Lieutenant Duckworth salutes – and five people die – 18 January 1777

by | Dec 20, 2015 | 1777 | 1 comment


Having been captured without opposition in the previous month, the anchorage at Rhode Island should have been a safe haven for the British in January 1777. However, this was not withstanding the arrival on the station of the frigate Diamond 32, Captain Charles Fielding, whose first lieutenant was an officer who would become one of the most notorious and controversial in the service as he rose through the ranks – John Thomas Duckworth.


Captain Charles Fielding

The Diamond had not been in the anchorage many days after returning from a cruise when she was obliged to fire an obligatory salute to the flag. Whilst at sea she had been engaged in a gunnery drill that had involved loading and unloading the cannon with shot. This should have been a harmless enough exercise but for the fact that one gun crew had decided to double-shot their cannon rather than load it with a single ball.

A competent first lieutenant would have ensured that all the balls were withdrawn from the cannon preparatory to firing a salute, but Duckworth was more renowned for his arrogance than his competence. He did manage to count all the balls removed from the cannon and finding that there was one ball for each gun he expressed satisfaction. So it was that when the salute was fired the unidentified ball shot across the bay and entered the galley of the transport Grand Duke of Russia, killing five seamen and wounding another two who were warming themselves around a fire.

Being a strict adherent to the articles of war Captain Fielding requested that a court martial be arraigned on Duckworth, the gunner Charles Rex, his mates and the gun-crew concerned, the charge being that of neglect of duty. Incredibly none of the accused were named in the charge other than by their official rank, Captain Fielding was allowed to sit on the court-martial of his own officers and men, and the deaths of the sailors on the transport were not mentioned. The Rhode Island whitewash was completed with the inevitable acquittal of the defendants, and with the thanks of the court of seven captains being bestowed on Duckworth for actually bothering to count the shot in the first place!

When the irregular proceedings of the court martial were brought to the attention of the commander-in-chief at New York, Vice-Admiral Lord Howe, he ordered that it reconvene with the men being charged as principals or accessories in the death of the five seamen late belonging to the Grand Duke of Russia transport . Initially the Rhode Island captains refused to sit again, claiming that as the defendants had been tried once already it would be an injustice to request them to face the court once more. The incorruptible Lord Howe was having none of that, and a letter was soon dispatched to Commodore Sir Peter Parker, commanding at Rhode Island, indicating that the captains could expect to be suspended if they did not obey his instructions.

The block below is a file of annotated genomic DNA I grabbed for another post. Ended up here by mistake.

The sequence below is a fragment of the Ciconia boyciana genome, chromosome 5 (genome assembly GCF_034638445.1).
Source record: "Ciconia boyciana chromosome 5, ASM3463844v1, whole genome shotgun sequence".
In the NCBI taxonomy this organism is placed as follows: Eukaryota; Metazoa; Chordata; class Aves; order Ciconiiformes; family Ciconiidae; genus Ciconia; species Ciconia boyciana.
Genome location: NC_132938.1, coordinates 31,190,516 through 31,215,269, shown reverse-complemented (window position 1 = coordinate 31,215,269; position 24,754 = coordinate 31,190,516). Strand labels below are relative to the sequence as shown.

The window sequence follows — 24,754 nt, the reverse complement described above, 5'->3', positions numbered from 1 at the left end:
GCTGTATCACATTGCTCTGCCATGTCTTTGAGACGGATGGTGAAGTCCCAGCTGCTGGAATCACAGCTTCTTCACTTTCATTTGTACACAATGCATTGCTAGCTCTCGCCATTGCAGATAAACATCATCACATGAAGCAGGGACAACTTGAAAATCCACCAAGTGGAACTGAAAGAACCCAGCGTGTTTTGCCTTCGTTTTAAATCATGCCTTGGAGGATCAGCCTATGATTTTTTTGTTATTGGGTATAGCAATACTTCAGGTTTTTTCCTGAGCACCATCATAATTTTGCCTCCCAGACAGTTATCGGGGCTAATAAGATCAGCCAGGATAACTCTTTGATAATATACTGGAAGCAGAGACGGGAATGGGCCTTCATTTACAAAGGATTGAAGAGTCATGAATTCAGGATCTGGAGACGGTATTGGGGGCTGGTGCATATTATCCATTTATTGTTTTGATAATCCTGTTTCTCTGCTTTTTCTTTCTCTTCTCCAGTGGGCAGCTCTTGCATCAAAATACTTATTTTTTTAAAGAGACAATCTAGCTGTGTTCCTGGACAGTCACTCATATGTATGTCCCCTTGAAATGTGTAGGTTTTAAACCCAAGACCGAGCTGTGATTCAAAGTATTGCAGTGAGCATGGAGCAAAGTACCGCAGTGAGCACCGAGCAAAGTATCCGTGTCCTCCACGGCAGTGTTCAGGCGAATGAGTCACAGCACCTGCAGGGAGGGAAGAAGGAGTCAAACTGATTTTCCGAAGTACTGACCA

Needless to say the second court-martial refused to hear any further evidence to that which had previously been examined, and the captains accepted the plea of the accused that they had already been acquitted of the charge of neglect of duty and thus could only be acquitted of the charge of murder. The court therefore presented another not guilty verdict, and the defendants were once more acquitted.

When at a later date Lord Howe came to Rhode Island he requested to see Duckworth in order to explain that he had ordered the second court-martial in his role as High Commissioner to ensure that Duckworth be legally tried and thus not run the risk of facing any civil action. It was perhaps typical of the great admiral that he had been so scrupulous and yet so unable to previously make his intentions clear. As far as he was concerned however, justice had not only been done but had been seen to have been done.

Captain Fielding himself was not unused to tragedy, as several years earlier, whilst commanding the guardship Kent 74 at Plymouth, he had suffered the horror of seeing his ship explode in the act of saluting the flag of Vice-Admiral Sir James Douglas, causing over forty casualties. He had been unlucky then, and he was perhaps equally unlucky to have Duckworth as his first lieutenant in 1777. It was little wonder that his contemporaries viewed him as a gloomy and grumpy individual!